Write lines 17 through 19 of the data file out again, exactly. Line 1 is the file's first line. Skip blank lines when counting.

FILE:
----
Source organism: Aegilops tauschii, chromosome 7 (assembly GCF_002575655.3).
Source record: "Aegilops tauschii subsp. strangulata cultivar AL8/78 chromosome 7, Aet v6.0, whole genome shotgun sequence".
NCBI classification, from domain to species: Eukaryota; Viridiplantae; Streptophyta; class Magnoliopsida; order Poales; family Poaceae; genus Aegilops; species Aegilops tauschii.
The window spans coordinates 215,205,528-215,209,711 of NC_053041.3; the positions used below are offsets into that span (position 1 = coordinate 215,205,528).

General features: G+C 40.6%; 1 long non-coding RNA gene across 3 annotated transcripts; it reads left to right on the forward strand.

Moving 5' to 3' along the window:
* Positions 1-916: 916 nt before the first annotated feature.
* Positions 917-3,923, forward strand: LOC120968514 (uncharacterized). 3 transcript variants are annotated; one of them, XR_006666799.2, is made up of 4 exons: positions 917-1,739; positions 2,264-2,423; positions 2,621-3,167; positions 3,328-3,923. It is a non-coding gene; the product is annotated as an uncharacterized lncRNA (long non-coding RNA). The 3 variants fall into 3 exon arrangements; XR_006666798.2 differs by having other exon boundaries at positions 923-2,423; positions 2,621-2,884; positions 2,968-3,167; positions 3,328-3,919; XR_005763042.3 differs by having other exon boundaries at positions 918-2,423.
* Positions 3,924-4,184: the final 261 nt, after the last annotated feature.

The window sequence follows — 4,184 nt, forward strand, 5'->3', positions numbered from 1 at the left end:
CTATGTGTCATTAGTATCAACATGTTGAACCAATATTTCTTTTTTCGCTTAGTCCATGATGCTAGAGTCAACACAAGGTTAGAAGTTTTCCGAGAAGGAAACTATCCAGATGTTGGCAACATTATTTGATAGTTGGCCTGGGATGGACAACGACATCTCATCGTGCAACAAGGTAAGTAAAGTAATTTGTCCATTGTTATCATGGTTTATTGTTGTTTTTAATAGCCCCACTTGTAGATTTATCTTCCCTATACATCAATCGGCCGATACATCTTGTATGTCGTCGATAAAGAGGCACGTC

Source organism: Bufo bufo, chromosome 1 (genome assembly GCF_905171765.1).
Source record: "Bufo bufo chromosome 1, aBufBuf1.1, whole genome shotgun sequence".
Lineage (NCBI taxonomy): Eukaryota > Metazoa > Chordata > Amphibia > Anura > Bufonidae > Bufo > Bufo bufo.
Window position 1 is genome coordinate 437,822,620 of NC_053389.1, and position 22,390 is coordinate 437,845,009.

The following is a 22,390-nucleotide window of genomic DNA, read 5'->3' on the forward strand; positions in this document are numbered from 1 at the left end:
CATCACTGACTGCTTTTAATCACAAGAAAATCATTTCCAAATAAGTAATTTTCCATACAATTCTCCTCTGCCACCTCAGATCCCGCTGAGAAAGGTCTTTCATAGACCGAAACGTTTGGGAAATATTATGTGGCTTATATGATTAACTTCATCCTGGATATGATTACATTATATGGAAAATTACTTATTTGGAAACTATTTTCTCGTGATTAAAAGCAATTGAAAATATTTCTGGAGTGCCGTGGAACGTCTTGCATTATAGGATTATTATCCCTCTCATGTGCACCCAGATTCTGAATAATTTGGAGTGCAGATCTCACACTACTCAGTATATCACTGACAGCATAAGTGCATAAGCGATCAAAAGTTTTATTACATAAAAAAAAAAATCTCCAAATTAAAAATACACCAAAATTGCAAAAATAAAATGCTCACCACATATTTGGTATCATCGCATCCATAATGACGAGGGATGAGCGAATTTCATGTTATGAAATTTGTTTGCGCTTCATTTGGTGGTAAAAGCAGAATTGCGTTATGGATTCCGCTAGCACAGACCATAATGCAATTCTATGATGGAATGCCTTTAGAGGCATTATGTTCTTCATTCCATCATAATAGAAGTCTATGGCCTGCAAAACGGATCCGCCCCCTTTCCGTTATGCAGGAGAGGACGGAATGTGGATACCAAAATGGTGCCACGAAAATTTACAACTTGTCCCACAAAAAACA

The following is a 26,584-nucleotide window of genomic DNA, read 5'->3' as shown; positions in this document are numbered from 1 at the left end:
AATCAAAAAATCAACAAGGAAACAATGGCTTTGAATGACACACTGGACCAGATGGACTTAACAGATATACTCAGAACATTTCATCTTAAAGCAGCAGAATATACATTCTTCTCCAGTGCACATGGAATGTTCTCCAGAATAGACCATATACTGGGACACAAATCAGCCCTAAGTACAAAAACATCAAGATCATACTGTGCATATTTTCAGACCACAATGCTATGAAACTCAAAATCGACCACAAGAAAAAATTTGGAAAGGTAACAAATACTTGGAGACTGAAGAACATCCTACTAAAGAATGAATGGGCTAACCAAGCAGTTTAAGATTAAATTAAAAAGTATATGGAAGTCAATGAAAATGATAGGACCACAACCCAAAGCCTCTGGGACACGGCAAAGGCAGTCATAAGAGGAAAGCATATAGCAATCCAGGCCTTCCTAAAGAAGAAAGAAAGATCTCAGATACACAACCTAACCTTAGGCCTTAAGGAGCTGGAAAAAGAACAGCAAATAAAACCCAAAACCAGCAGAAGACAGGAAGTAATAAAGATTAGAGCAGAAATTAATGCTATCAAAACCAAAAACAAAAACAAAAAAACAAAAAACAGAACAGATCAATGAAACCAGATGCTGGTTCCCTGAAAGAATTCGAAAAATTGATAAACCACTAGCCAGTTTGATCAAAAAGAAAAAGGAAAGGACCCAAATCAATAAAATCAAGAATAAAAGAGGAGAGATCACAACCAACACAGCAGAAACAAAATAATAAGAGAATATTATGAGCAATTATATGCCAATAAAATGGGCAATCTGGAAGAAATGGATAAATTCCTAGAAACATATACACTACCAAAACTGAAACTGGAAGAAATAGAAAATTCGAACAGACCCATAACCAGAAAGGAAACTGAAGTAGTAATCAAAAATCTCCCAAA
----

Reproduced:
CATCACTGACTGCTTTTAATCACAAGAAAATCATTTCCAAATAAGTAATTTTCCATACAATTCTCCTCTGCCACCTCAGATCCCGCTGAGAAAGGTCTTTCATAGACCGAAACGTTTGGGAAATATTATGTGGCTTATATGATTAACTTCATCCTGGATATGATTACATTATATGGAAAATTACTTATTTGGAAACTATTTTCTCGTGATTAAAAGCAATTGAAAATATTTCTGGAGTGCCGTGGAACGTCTTGCATTATAGGATTATTATCCCTCTCATGTGCACCCAGATTCTGAATAATTTGGAGTGCAGATCTCACACTACTCAGTATATCACTGACAGCATAAGTGCATAAGCGATCAAAAGTTTTATTACATAAAAAAAAAAATCTCCAAATTAAAAATACACCAAAATTGCAAAAATAAAATGCTCACCACATATTTGGTATCATCGCATCCATAATGACGAGGGATGAGCGAATTTCATGTTATGAAATTTGTTTGCGCTTCATTTGGTGGTAAAAGCAGAATTGCGTTATGGATTCCGCTAGCACAGACCATAATGCAATTCTATGATGGAATGCCTTTAGAGGCATTATGTTCTTCATTCCATCATAATAGAAGTCTATGGCCTGCAAAACGGATCCGCCCCCTTTCCGTTATGCAGGAGAGGACGGAATGTGGATACCAAAATGGTGCCACGAAAATTTACAACTTGTCCCACAAAAAACA

The following is a 26,584-nucleotide window of genomic DNA, read 5'->3' as shown; positions in this document are numbered from 1 at the left end:
AATCAAAAAATCAACAAGGAAACAATGGCTTTGAATGACACACTGGACCAGATGGACTTAACAGATATACTCAGAACATTTCATCTTAAAGCAGCAGAATATACATTCTTCTCCAGTGCACATGGAATGTTCTCCAGAATAGACCATATACTGGGACACAAATCAGCCCTAAGTACAAAAACATCAAGATCATACTGTGCATATTTTCAGACCACAATGCTATGAAACTCAAAATCGACCACAAGAAAAAATTTGGAAAGGTAACAAATACTTGGAGACTGAAGAACATCCTACTAAAGAATGAATGGGCTAACCAAGCAGTTTAAGATTAAATTAAAAAGTATATGGAAGTCAATGAAAATGATAGGACCACAACCCAAAGCCTCTGGGACACGGCAAAGGCAGTCATAAGAGGAAAGCATATAGCAATCCAGGCCTTCCTAAAGAAGAAAGAAAGATCTCAGATACACAACCTAACCTTAGGCCTTAAGGAGCTGGAAAAAGAACAGCAAATAAAACCCAAAACCAGCAGAAGACAGGAAGTAATAAAGATTAGAGCAGAAATTAATGCTATCAAAACCAAAAACAAAAACAAAAAAACAAAAAACAGAACAGATCAATGAAACCAGATGCTGGTTCCCTGAAAGAATTCGAAAAATTGATAAACCACTAGCCAGTTTGATCAAAAAGAAAAAGGAAAGGACCCAAATCAATAAAATCAAGAATAAAAGAGGAGAGATCACAACCAACACAGCAGAAACAAAATAATAAGAGAATATTATGAGCAATTATATGCCAATAAAATGGGCAATCTGGAAGAAATGGATAAATTCCTAGAAACATATACACTACCAAAACTGAAACTGGAAGAAATAGAAAATTCGAACAGACCCATAACCAGAAAGGAAACTGAAGTAGTAATCAAAAATCTCCCAAA